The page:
C: Tumor volume of rats fed either casein or α-lactalbumin and treated with DMBA. Tumor volume was significantly higher in the casein group in comparison to the α-lactalbumin group (p < 0.005).
Breast tumor incidence
Breast tumor incidence (percentage of rats with tumors) is shown in Figure 1B. The incidence of tumors was significantly less (p < 0.001) in the α-lactalbumin group than that in the casein group at any time period (day 42 to day 130) after DMBA administration.
There was no tumor in any animal, which did not receive the carcinogen regardless of whether they were fed casein or α-lactalbumin as protein in the diet. Even though there was a difference in the time course of tumor development between the two dietary groups, the tumors were visibly apparent externally for both groups. Data on tumor volume are shown in Figure 1C. There were 31 tumors in the casein group and 26 tumors in the α-lactalbumin group. The tumor volume was significantly larger (p < 0.005) in the casein group (2.04 ± 0.45 cm³) than that in the α-lactalbumin group (0.48 ± 0.21 cm³).
Out of 31 tumors in the casein group, 14 were of larger size (> 1 cm³) and 17 were of smaller size (< 1 cm³). However, in the α-lactalbumin group, out of 26 tumors, only 3 were of larger size (> 1 cm³) and 23 were of smaller size (< 1 cm³).
Pathology of breast tumors
Representative photograph of light microscopy from breast tissue of control animals regardless of whether they were fed casein or α-lactalbumin is shown in Figure 2. It reveals scattered normal lobuloalveolar units lined by a layer of cuboidal epithelium and a discontinuous layer of flattened myoepithelial cells and terminal end buds in an adipose tissue stroma (H & E x100). No tumor was noticed in any animal.
Figure 2: Histological section from breast of rats fed either casein or α-lactalbumin without treatment with DMBA (H & E X100). No tumor was found in any group and they had same morphology.
As shown in Table 2, a higher percentage of aggressive tumors was found in the DMBA/casein group (20% grade I, 60% grade II and 20% grade III), whereas 100% of the mammary gland adenocarcinoma found in the DMBA/α-lactalbumin group was of the non-aggressive type (grade I).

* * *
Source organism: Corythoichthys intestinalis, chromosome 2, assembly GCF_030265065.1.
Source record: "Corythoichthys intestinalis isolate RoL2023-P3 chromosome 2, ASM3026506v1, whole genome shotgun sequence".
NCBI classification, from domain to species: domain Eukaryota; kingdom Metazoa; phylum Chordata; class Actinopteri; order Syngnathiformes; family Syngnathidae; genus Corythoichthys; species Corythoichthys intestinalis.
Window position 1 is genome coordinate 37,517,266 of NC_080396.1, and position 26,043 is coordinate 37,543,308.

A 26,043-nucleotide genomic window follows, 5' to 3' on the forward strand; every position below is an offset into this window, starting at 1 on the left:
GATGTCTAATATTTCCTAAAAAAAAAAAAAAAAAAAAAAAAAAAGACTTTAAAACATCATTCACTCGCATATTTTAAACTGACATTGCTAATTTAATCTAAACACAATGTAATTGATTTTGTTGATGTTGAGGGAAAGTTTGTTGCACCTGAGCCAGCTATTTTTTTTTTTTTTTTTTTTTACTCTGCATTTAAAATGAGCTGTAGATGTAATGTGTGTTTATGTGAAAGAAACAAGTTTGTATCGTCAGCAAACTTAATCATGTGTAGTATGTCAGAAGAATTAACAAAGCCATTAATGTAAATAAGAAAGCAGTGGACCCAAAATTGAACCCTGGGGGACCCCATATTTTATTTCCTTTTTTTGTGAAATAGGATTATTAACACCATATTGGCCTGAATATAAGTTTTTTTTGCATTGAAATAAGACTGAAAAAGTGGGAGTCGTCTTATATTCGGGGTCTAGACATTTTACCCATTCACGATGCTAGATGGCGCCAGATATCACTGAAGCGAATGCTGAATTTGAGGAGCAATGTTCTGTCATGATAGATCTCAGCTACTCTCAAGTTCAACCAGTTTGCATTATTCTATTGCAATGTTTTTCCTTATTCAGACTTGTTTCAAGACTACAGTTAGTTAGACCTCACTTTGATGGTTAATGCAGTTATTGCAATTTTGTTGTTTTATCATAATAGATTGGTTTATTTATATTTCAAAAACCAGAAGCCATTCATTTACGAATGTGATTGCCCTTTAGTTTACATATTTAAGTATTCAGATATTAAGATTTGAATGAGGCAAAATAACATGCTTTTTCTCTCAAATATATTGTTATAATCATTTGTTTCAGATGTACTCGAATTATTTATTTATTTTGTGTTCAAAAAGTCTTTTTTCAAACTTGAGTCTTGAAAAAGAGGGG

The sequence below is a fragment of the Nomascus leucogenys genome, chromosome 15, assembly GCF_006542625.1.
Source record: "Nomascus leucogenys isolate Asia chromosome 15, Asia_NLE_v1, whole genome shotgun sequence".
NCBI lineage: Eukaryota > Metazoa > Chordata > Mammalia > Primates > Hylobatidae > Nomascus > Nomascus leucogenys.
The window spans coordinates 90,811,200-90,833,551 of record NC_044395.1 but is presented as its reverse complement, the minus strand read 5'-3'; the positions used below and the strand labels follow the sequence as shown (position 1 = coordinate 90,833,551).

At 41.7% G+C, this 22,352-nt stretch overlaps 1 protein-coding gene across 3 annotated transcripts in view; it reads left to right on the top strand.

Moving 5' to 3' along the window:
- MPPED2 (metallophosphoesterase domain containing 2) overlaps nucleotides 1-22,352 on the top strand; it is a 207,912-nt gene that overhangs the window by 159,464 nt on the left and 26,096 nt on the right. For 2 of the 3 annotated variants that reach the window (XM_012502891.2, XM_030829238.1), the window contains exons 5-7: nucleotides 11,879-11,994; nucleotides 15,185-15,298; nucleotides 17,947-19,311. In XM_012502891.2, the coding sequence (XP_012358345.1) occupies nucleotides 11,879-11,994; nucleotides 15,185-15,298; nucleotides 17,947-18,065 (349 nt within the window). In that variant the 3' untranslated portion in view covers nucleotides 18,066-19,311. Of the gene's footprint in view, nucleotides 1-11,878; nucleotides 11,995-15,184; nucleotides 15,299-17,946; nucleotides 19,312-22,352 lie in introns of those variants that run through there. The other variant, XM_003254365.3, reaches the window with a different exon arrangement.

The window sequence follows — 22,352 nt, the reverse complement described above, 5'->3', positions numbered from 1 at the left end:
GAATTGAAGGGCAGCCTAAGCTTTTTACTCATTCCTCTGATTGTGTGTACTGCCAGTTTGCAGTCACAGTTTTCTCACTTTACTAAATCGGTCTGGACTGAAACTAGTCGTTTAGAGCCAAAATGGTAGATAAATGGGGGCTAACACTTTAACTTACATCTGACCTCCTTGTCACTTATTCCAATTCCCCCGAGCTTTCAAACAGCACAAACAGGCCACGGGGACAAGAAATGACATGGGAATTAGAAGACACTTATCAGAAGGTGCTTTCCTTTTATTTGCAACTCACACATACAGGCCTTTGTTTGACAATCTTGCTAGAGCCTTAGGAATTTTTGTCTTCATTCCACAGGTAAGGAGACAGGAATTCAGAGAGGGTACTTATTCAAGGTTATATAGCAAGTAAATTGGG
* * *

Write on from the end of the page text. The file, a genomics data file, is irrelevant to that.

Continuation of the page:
Table 2: Effect of diets on histological grading of mammary gland adenocarcinoma in female rats-induced by DMBA
|Dietary Protein||No. of Specimens Examined||Tumor Grade|
|Grade 0||Grade I||Grade II||Grade III|
Representative photographs of light microscopic structure of breast tumors found in the DMBA/casein group are shown in Figure 3 [A: grade I, B: grade II, C: grade III].
Figure 3: A: Histological section from breast of rats fed casein and treated with DMBA showing a grade I modified Scarff-Bloom-Richardson mammary duct carcinoma (H & E X100);
B: Histological section from breast of rats fed casein and treated with DMBA showing a grade II modified Scarff-Bloom-Richardson mammary duct carcinoma (H & E X400);
C: Histological section from breast of rats fed casein and treated with DMBA showing a grade III modified Scarff-Bloom-Richardson mammary duct carcinoma (H & E X400).
According to Figure 3A, the tumor is composed of cells arranged in isolated small round to oval to elongated tubules lined by columnar epithelial cells with one to two layers of basal nuclei. The lining epithelial cells exhibit enlarged, crowded, uniform, hyperchromatic nuclei with evenly disbursed finely granular chromatin and indistinct nucleoli. The basal nuclei of the tubular epithelium show an absence of myoepithelial cells, indicating infiltrating neoplastic cells. The tubules are mostly isolated, widely spaced, and surrounded by a copious amount of connective tissue, occasional tubules show little intervening stroma and merging of the tubules. The solid areas displayed in the lesion are less than 25%. This lesion is comparable to a lowgrade tumor, grade I modified Scarff-Brown-Richardson mammary duct carcinoma (H & E x 100).